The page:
Some kitchen cabinet manufacturers change the substrate material on certain finishes like paint and use a more stable product like High-Density Fiberboard (HDF) to reduce the amount of expansion and contraction that you would typically see in an all wood product. This is especially true in the Midwest where Thompson Price is located. The expansion and contraction issue is amplified with our hot, humid summers and cold, dry winters.

Cabinet Drawers

Drawer fronts follow the same rules. Some inexpensive kitchen cabinets only offer one type of drawer front or drawer box. The standard drawer front could be a solid, flat piece of wood usually referred to as a ‘slab’. Some kitchen cabinets offer 5 piece drawers where the drawer front is constructed like a cabinet door for a more visual appeal. In many semi-custom and custom cabinet lines, you have the ability to mix and match for a unique design combination. In higher end kitchen cabinets, you can even select the edge profile of your cabinet door and drawer edges and even the finished opening profiles.

Drawer boxes vary greatly from product to product. The biggest difference between drawer boxes is the material and construction. Every kitchen cabinet offered by Thompson Price features dovetail construction and full-extension with soft-close. Our custom kitchen cabinets even let you choose between an English or French dovetail and a finished dovetail joint.

1.3 Cabinet Overlay

Kitchen cabinet overlay is a misunderstood part of cabinetry. Overlay simply describes how much cabinet doors and drawers overlay the face frame of the cabinet. As we mentioned in the box construction section, frameless cabinets are pretty much full-overlay by default. With a framed cabinet, the most common overlays are standard/partial/traditional or full-overlay. Some lines like our custom kitchen cabinets offer a “Marginal” overlay. Since this product shares stiles and rails, partial overlay creates an almost hybrid overlay.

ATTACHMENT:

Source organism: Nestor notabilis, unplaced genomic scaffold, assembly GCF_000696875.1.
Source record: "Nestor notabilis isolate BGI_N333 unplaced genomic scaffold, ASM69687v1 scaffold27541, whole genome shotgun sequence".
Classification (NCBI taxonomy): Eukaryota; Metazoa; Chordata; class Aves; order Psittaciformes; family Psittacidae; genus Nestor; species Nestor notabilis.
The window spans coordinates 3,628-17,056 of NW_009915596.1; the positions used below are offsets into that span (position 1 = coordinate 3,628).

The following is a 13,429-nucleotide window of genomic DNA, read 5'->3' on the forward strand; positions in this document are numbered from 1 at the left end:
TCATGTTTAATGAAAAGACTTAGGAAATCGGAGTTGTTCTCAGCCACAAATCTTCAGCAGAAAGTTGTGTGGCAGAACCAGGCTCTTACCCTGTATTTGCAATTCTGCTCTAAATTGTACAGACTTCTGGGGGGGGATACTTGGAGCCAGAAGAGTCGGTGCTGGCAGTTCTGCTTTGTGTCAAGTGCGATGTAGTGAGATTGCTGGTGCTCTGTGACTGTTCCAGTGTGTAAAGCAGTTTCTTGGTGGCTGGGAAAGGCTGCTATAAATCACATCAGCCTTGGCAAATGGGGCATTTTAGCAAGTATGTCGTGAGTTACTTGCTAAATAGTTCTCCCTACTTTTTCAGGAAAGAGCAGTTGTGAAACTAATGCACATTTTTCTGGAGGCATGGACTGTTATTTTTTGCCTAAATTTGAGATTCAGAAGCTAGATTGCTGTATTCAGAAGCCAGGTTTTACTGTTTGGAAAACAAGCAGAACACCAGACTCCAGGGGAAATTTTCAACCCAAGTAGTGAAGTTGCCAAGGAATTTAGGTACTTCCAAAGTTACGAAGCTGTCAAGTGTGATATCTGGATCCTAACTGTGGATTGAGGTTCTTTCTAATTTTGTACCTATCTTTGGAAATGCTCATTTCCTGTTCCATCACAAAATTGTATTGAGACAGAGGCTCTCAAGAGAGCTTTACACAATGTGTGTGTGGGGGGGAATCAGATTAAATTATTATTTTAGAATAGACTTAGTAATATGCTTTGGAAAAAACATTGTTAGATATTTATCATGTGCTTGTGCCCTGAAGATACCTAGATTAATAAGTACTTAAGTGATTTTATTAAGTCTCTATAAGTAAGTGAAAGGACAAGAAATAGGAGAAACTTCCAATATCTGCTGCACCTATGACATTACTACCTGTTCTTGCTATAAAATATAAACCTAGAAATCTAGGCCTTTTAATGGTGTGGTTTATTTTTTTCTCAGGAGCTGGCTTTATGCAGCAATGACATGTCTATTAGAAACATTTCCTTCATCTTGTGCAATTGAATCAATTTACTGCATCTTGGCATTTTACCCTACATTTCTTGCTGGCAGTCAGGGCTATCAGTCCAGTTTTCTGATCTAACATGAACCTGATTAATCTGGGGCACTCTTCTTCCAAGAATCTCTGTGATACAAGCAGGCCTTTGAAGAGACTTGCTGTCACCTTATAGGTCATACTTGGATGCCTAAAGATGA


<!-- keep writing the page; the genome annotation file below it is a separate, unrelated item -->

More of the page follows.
Some higher end products also offer an overlay called “inset” where the doors and drawers are installed flush within the face-frame. Inset construction is tricky because the tolerance between the doors, drawers and frame are minimal – often times around ⅛”. The accuracy, fit and hardware must be excellent. Full-overlay and inset overlays usually cost more than standard overlay.

Cabinet Hardware

The doors, drawers, box and construction are definitely important but the hardware used really determines the functionality and longevity of the cabinets. Many kitchen cabinet manufacturers are providing soft-close drawers and doors as standard features but the best cabinet manufacturers are using Blum hardware. Opening and closing a standard drawer versus a Blum drawer feels totally different. The Blum glides move like butter and reliably close properly every time. Installation and adjustability is far greater and easier using Blum products.

Lower grade cabinets will typically offer less adjustability in terms of shelf placement. Hole drilling and spacing for shelving is usually limited compared to premium products. We also see many inexpensive kitchen cabinet manufacturers using plastic locking shelf clips to support and hold the shelf in place. Our better value products come standard with metal spoon clips for excellent support and the easiest shelf adjustment.

Cabinet Finish